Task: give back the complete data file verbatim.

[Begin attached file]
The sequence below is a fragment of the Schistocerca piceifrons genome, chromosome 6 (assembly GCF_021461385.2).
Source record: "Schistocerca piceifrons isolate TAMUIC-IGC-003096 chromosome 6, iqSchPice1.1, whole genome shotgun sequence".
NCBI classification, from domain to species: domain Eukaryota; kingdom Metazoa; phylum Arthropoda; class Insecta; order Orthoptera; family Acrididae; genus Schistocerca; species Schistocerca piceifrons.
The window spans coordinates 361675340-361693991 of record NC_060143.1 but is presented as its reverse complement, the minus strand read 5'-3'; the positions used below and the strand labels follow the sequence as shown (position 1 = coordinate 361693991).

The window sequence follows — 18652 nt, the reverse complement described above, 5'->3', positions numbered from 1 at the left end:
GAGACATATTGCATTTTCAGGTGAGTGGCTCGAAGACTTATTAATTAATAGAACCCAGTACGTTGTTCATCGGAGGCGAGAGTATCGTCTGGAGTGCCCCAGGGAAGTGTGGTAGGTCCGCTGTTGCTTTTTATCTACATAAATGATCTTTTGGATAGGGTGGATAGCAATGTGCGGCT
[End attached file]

The sequence below is a fragment of the Schistocerca piceifrons genome, chromosome 6 (assembly GCF_021461385.2).
Source record: "Schistocerca piceifrons isolate TAMUIC-IGC-003096 chromosome 6, iqSchPice1.1, whole genome shotgun sequence".
NCBI classification, from domain to species: domain Eukaryota; kingdom Metazoa; phylum Arthropoda; class Insecta; order Orthoptera; family Acrididae; genus Schistocerca; species Schistocerca piceifrons.
The window spans coordinates 361675340-361693991 of record NC_060143.1 but is presented as its reverse complement, the minus strand read 5'-3'; the positions used below and the strand labels follow the sequence as shown (position 1 = coordinate 361693991).

The window sequence follows — 18652 nt, the reverse complement described above, 5'->3', positions numbered from 1 at the left end:
GAGACATATTGCATTTTCAGGTGAGTGGCTCGAAGACTTATTAATTAATAGAACCCAGTACGTTGTTCATCGGAGGCGAGAGTATCGTCTGGAGTGCCCCAGGGAAGTGTGGTAGGTCCGCTGTTGCTTTTTATCTACATAAATGATCTTTTGGATAGGGTGGATAGCAATGTGCGGCT